I break this recipe down into four main steps:
Preparing the dough
1. Using your stand mixer, beat the butter and cream cheese together
2. Incorporate the sugar and sour cream
3. Add flour just until blended and remove from bowl onto a clean surface
4. Separate dough into roughly equal balls and refrigerate (I weigh mine so I’m sure they’ll roll out into roughly equal circles – looking for about 5.85 oz or 166 grams each)
5. When wrapped well and stored in an airtight container, the dough keeps for several days in the refrigerator if you are not making your cookies immediately.
Preparing the filling
6. Combine toasted and chopped walnuts, mini chips (or chopped chocolate), currants, cinnamon and sugar. Cover and set aside.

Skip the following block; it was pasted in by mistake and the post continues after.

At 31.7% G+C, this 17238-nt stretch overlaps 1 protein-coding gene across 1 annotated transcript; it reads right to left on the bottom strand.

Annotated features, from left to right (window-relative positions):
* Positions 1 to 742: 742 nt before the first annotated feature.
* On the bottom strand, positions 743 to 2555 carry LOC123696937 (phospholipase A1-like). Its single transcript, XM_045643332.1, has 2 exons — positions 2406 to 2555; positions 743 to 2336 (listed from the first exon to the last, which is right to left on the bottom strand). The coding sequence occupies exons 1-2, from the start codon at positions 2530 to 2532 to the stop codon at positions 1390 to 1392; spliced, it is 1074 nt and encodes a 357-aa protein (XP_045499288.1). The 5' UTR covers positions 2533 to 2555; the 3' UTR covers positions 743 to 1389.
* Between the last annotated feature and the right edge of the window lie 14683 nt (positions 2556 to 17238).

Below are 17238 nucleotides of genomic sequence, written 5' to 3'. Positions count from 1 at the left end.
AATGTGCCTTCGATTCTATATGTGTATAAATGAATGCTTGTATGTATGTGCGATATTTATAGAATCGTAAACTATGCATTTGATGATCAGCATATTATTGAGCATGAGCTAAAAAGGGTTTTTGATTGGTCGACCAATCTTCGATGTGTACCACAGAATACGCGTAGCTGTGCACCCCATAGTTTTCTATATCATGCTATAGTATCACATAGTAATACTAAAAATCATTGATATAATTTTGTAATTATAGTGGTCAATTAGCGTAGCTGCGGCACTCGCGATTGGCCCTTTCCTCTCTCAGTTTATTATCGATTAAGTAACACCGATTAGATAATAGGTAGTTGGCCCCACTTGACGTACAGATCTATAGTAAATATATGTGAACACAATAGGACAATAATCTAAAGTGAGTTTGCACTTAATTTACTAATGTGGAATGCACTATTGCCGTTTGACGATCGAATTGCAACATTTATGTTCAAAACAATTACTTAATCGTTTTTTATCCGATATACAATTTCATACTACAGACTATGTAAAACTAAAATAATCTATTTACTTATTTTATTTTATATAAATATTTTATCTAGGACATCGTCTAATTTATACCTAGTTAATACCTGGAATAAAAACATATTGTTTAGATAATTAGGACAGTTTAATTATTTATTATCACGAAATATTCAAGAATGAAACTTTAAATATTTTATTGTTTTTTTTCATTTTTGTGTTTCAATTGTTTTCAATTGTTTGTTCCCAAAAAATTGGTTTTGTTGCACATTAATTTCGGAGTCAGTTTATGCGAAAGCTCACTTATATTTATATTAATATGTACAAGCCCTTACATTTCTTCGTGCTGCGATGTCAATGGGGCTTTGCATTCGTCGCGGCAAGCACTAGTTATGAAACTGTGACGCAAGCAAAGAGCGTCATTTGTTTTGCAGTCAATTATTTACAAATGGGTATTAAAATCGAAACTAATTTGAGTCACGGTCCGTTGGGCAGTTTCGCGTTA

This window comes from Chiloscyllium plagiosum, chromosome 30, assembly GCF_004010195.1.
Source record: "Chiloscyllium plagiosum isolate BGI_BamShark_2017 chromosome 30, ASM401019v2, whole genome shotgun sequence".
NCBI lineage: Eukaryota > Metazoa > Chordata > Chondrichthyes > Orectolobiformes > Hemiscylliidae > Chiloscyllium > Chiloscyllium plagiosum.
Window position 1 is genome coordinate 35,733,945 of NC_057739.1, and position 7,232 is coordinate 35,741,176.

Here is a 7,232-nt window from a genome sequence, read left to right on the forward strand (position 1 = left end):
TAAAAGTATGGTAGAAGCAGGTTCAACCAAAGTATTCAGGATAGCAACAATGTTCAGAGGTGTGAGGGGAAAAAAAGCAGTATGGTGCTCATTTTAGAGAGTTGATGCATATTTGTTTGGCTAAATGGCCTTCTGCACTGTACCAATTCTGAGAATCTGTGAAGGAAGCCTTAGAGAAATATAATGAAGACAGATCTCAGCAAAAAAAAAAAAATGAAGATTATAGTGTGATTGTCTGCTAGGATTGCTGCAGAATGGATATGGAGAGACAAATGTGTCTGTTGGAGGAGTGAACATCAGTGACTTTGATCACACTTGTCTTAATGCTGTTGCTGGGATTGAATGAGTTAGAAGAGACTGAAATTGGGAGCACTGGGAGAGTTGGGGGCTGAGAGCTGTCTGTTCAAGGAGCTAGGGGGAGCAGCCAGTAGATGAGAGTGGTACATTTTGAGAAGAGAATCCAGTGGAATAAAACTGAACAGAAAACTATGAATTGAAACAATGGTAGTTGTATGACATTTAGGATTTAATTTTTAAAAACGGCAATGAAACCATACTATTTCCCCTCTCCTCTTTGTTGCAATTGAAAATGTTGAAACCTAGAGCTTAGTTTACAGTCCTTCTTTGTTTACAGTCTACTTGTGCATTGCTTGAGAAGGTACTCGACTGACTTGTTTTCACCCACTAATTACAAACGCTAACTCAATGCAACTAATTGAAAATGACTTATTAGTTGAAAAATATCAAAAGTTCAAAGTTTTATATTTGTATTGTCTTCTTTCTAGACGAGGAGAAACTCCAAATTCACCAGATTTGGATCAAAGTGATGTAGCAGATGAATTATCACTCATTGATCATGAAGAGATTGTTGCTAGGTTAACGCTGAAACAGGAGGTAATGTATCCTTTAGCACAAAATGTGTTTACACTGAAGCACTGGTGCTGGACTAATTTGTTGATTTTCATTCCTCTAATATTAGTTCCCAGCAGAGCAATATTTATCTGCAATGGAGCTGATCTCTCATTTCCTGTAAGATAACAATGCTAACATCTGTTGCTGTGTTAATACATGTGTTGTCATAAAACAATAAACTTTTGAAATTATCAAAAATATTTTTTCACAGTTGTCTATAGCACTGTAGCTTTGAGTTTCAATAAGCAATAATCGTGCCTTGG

Rolling the rugelach
7. Grab one ball of dough at a time, shape it quickly into a ball then flatten it on a lightly floured surface. Roll out to about 10 inches in diameter. It does not have to be perfectly round. If you rotate as you roll and flip it over, you’ll end up with a nice flat and round-ish surface. If it sticks, use a bench scraper to move it and add some more flour.
Roll each one firmly and yet gently. Be sure the pointy end sticks to the dough, shape it into a crescent and place on parchment-lined cookie sheets.
9. After you fill up a sheet, brush a bit of apricot jam on the top of each one.
Baking the rugelach
10. Before you bake them pop each sheet tray into the refrigerator to chill – it help ensure that they stay rolled up and looking fabulous after baking.